In “Mighty Penn,” The New Criterion has a brilliant extended reflection on the idea of rebuilding Pennsylvania Station, in New York City, as it was originally designed in 1903 by Charles Follen McKim of McKim Mead & White. Many facts of which I was unaware are unearthed by its author, Michael J. Lewis. And, in fact, I am heartened by Lewis’s support for the project. Over the years his criticism has usually left me underwhelmed. I cannot recall exactly why, but there always seemed a hesitancy on his part to support new traditional buildings, even to condemn modern architecture. No such demurral is evident in this essay. It is excellent from A to Z.
In the elegant passage below, Lewis informs readers that much of McKim’s architectural plan – spaces, walls, halls, entrances, exits, etc., drawn on paper as seen from above – survives to this day within the current Penn Station under Madison Square Garden.
And yet if the plan survives, it does so without those changes in proportion and scale, the sequence of compression and release, that gave it decorum and grace, and that treated the station’s users not as objects to be channeled efficiently through troughs, as in an abattoir, but as citizens, invested with dignity and self-respect. There can hardly be a more devastating rebuke to functionalism than the translation of McKim’s glorious sequence of spaces into a mere two-dimensional diagram of paths of movement.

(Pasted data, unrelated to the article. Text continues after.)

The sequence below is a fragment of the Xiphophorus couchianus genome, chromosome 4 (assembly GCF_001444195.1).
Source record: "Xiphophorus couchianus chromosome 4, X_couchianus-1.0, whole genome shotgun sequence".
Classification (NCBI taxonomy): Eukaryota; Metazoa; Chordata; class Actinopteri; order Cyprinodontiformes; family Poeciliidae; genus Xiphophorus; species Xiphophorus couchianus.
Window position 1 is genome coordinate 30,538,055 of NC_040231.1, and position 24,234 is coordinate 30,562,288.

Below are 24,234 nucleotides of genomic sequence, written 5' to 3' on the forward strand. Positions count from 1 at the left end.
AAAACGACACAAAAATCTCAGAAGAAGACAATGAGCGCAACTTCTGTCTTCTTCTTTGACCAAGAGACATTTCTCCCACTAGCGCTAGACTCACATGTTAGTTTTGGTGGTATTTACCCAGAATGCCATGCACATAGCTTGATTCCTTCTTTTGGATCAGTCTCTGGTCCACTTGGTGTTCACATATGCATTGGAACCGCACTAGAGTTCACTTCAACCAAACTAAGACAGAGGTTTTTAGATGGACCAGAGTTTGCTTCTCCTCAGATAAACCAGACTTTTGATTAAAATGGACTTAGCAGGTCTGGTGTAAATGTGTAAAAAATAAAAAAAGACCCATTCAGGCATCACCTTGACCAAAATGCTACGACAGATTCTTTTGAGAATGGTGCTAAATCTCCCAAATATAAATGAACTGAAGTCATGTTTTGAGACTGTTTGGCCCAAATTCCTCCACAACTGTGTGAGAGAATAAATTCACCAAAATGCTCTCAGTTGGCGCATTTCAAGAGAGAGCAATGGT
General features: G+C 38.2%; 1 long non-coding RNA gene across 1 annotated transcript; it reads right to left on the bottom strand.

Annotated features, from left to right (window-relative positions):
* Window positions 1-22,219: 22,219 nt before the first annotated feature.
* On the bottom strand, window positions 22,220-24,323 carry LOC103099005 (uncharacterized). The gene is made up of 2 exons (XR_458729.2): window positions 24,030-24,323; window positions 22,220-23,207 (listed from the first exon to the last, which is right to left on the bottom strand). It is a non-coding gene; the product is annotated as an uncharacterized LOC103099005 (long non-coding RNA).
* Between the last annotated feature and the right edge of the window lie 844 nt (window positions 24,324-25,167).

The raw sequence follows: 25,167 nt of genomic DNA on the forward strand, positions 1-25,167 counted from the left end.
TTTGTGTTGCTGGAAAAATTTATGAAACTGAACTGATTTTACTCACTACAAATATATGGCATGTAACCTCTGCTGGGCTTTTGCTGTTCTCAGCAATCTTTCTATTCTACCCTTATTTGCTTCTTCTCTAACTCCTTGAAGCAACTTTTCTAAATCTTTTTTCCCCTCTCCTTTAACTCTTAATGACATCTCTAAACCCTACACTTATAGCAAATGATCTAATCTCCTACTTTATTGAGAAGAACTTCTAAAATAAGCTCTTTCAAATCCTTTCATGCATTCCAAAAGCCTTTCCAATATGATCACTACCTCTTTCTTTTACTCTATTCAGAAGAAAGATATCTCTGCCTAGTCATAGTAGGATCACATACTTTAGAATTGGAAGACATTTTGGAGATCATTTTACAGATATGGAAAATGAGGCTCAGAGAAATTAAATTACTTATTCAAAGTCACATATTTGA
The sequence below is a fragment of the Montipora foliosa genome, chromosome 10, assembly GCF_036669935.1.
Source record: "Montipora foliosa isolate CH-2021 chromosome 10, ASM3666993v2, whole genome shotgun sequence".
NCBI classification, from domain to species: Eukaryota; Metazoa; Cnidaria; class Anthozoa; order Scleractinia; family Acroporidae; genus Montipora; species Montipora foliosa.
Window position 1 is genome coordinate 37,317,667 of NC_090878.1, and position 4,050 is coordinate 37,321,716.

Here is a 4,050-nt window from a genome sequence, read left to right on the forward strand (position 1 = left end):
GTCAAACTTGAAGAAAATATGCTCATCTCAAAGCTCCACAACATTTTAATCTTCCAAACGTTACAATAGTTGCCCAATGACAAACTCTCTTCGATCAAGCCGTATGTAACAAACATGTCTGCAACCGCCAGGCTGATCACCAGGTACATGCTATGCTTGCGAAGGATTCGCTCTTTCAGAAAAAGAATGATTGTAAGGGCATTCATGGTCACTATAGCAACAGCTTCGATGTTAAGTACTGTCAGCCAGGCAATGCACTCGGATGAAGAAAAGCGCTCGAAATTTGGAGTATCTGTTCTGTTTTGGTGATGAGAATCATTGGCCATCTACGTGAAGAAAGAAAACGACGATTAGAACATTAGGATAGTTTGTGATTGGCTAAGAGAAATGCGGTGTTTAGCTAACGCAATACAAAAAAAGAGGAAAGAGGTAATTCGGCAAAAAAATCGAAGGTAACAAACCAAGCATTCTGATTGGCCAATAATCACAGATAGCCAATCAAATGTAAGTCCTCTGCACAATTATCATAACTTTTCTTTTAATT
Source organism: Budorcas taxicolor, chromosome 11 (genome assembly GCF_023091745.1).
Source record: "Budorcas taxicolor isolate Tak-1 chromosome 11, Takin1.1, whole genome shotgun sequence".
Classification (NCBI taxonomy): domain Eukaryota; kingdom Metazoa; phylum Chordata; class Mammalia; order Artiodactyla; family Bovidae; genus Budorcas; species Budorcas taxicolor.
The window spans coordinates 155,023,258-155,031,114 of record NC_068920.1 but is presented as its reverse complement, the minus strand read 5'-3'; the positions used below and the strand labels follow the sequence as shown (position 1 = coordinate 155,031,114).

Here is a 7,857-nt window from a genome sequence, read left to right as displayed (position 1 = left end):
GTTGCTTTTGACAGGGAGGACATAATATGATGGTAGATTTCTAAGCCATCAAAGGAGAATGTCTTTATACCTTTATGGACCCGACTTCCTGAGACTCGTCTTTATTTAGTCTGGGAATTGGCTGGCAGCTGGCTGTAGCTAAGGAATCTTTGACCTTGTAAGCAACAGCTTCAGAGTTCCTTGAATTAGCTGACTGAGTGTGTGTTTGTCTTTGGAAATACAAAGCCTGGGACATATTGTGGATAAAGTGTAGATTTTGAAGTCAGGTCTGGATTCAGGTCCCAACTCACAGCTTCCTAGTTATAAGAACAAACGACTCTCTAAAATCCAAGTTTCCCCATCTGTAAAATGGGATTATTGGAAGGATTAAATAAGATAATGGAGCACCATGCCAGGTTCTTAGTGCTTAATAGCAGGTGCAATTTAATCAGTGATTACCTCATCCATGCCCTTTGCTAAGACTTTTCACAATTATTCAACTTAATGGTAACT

Hear, hear! Below, however, is a passage that I disagree with. In outlining the largely political and psychological difficulties facing Rebuild Penn Station, led by the National Civic Art Society, Lewis writes:
Our [American] society is reluctant to acknowledge that there is any realm in which our predecessors were more capable or accomplished than we are.
Not really, I think. In the realm of architecture most people are capable of understanding that our predecessors were more capable and accomplished than we are. Most people are highly skeptical of modern architecture and have been since its beginning. It is the leading men and women of society’s political, financial and cultural institutions, mainly in the architecture and design professions, who resist acknowledging the obvious.
I’m not sure how to defeat that, but I believe it is possible, and eventually it must be done, because our current design establishment is preparing for us an environment that, aside from being plug ugly, has “Sinister” stamped on its forehead. It has been carrying us toward the sort of authoritarian societies predicted by George Orwell, Aldous Huxley and almost every other prophet of dystopia. We don’t want to go there, at least most of us don’t, whether by plane, train, ship or self-driving car.
The best quote about this whole thing is from the late Vincent Scully, who wrote after Penn Station was demolished in 1963 and rebuilt: “One entered the city like a god. Perhaps it was really too much. Now one scuttles in like a rat.” The middle sentence is usually omitted, with or without ellipses. No, it was not too much, and we deserve to enter it gloriously again. Especially young (or old) people who never had that chance.